Like many another Roundhead, George Downing had a problem when Charles II returned in 1660, not least because he had been inconveniently prominent in urging Oliver Cromwell to become king. Luckily there was a way out. In 1638 the Downing family had decamped to Massachusetts, where young George had become the second person to graduate from Harvard.
Melissa R. Klapper’s Jewish Girls Coming of Age in America, 1860–1920 explores the identity of middle-class Jewish girls through use of a wide range of sources, including letters and diaries. This important contribution to the history of American Jews builds on previous work that has emphasized immigrants and working class families, the east coast, and urban centres.
Reading this book is a little like reading something in a foreign language one has not completely mastered. There is little pleasure in the experience and one is often unsure of the meaning, although one suspects that it would be wrong simply to assume that there is no meaning at all. But it is hard work.
This study by Callum Brown, Professor of Religious and Cultural History at the University of Dundee, forms part of a larger series of general survey volumes entitled ‘Religion, Politics and Society in Britain’ under the general editorship of Keith Robbins.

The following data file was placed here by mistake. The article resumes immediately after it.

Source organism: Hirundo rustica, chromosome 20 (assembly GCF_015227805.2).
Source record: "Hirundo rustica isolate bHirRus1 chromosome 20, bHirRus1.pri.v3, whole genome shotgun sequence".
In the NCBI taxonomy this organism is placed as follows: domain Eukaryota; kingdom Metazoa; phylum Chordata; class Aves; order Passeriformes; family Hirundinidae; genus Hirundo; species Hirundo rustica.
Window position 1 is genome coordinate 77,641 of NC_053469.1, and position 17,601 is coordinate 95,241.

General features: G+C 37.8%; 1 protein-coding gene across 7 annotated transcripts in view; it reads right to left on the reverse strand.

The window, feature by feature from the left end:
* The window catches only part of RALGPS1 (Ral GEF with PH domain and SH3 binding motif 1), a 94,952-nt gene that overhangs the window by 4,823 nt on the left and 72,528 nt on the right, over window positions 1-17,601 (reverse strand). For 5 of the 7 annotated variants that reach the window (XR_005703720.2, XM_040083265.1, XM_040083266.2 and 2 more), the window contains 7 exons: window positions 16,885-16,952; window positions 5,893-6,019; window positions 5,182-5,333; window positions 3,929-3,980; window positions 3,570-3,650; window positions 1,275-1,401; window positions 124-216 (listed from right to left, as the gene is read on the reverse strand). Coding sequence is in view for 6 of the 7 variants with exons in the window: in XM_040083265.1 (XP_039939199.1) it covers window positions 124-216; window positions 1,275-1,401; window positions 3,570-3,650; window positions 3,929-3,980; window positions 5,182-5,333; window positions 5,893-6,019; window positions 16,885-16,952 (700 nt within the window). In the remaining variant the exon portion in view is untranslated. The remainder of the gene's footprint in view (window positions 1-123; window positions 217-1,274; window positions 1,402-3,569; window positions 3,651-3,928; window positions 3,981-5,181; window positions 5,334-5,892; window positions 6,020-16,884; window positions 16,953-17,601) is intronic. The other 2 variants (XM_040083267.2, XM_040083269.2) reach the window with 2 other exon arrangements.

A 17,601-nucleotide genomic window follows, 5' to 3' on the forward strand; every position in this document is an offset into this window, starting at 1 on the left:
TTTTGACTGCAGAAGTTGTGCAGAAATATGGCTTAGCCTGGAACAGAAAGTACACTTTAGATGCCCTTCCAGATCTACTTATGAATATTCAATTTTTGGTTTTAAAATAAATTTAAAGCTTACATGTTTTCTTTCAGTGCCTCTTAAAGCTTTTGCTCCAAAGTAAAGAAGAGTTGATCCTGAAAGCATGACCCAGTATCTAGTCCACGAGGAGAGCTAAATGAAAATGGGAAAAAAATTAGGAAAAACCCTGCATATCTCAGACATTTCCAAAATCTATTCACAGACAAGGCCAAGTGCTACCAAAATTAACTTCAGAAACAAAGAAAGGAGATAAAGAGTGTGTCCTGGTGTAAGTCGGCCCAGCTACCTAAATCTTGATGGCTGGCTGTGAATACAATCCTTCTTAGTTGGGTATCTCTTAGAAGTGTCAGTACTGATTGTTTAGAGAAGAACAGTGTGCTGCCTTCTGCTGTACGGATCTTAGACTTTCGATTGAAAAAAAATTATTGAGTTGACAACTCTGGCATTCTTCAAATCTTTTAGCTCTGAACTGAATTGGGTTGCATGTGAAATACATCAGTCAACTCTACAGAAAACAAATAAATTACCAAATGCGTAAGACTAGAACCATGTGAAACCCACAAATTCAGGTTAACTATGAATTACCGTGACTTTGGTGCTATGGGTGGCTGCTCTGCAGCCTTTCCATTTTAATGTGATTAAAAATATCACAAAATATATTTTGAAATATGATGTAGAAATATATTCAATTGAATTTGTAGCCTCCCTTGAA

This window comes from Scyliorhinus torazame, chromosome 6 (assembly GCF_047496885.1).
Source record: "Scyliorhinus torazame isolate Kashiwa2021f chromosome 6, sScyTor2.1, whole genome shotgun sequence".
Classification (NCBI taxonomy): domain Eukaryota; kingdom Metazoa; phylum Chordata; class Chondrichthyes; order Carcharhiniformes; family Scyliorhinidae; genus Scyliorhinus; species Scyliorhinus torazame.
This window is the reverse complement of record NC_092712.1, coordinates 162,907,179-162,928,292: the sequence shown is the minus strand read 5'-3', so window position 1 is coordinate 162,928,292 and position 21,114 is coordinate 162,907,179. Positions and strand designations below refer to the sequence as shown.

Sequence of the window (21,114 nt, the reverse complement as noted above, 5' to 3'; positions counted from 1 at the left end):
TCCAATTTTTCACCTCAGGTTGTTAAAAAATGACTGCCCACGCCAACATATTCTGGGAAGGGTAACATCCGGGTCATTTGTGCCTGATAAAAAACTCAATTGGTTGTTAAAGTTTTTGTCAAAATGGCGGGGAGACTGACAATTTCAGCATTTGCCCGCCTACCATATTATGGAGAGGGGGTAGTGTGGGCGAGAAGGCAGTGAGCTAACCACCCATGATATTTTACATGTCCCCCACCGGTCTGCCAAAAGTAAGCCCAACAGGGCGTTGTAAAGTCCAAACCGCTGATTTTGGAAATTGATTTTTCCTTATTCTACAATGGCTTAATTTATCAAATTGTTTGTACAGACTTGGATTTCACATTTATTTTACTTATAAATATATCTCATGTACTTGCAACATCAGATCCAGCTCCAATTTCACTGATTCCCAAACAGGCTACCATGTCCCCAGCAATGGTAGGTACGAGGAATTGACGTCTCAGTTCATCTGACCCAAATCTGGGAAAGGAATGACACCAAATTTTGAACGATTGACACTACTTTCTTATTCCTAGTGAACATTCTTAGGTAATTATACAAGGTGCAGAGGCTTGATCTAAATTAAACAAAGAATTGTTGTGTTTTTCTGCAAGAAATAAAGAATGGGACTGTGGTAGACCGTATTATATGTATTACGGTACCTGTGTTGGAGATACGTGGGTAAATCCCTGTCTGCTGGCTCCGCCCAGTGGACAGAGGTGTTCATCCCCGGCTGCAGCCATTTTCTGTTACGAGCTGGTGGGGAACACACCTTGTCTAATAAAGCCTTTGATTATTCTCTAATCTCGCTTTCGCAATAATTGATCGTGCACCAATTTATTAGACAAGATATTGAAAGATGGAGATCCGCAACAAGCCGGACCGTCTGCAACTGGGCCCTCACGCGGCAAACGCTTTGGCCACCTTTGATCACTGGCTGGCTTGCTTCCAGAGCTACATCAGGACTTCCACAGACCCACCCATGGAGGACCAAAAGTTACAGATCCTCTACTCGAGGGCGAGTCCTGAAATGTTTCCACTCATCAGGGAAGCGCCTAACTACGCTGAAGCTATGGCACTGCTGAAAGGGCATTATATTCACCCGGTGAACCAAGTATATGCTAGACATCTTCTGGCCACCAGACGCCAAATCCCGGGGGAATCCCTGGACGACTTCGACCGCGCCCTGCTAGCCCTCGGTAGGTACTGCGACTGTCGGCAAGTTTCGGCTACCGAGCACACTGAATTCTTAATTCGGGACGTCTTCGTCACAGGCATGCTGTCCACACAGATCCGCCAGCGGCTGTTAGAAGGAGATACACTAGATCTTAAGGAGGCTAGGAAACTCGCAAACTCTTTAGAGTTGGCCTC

Katie Stevenson, in her Chivalry and Knighthood in Scotland, 1424–1513, presents a thorough, scholarly, and informative research monograph. The years 1424 to 1513 carry one from the return to his kingdom of James I, after the long detention in England following his capture as a boy of twelve in 1406, to the death of James IV at Flodden.
To historians, the intrinsic value of history is self-evident. However, the study of history as an intellectual activity extends beyond the careful reconstruction and critical analysis of the past. For the past seeps into the present: it shapes the identities, perceptions, and attitudes of individuals and institutions.
This is the latest in a distinguished series of volumes resulting from international colloquia sponsored by the German Historical Institute in London. This one took place in 2002, and the printed proceedings bring together fifteen contributors addressing the theme for Germany, Great Britain, France, and Russia.
Post-classical archaeology emerged into the limelight in Italy in the 1970s, in particular with the founding of the national journal Archeologia Medievale in 1974 (whose principal editor and driving force, Riccardo Francovich, was recently killed in a tragic accident).
Despite the enormous growth in research and writing on contemporary British history, postwar British history is, curiously, lacking a comprehensive textbook which lecturers can recommend to students with complete satisfaction.
It is difficult to write a regional history for most areas of early-medieval Europe because convention and common form in writing tend to level off regional difference.